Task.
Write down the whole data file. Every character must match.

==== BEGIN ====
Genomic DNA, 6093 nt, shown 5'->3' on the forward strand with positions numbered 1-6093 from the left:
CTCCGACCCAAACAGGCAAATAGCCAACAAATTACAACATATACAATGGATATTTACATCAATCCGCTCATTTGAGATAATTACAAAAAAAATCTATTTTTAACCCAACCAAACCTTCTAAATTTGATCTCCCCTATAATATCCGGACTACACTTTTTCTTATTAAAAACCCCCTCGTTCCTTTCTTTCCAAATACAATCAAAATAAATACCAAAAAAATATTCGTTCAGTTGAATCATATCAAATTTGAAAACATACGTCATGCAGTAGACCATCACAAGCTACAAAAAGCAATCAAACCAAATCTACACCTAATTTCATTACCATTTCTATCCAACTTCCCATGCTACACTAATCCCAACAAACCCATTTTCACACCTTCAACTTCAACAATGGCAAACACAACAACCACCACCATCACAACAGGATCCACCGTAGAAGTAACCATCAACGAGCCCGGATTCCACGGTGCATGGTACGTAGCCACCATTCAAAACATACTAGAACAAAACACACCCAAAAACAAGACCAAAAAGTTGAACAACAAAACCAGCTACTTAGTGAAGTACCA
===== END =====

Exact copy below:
Genomic DNA, 6093 nt, shown 5'->3' on the forward strand with positions numbered 1-6093 from the left:
CTCCGACCCAAACAGGCAAATAGCCAACAAATTACAACATATACAATGGATATTTACATCAATCCGCTCATTTGAGATAATTACAAAAAAAATCTATTTTTAACCCAACCAAACCTTCTAAATTTGATCTCCCCTATAATATCCGGACTACACTTTTTCTTATTAAAAACCCCCTCGTTCCTTTCTTTCCAAATACAATCAAAATAAATACCAAAAAAATATTCGTTCAGTTGAATCATATCAAATTTGAAAACATACGTCATGCAGTAGACCATCACAAGCTACAAAAAGCAATCAAACCAAATCTACACCTAATTTCATTACCATTTCTATCCAACTTCCCATGCTACACTAATCCCAACAAACCCATTTTCACACCTTCAACTTCAACAATGGCAAACACAACAACCACCACCATCACAACAGGATCCACCGTAGAAGTAACCATCAACGAGCCCGGATTCCACGGTGCATGGTACGTAGCCACCATTCAAAACATACTAGAACAAAACACACCCAAAAACAAGACCAAAAAGTTGAACAACAAAACCAGCTACTTAGTGAAGTACCA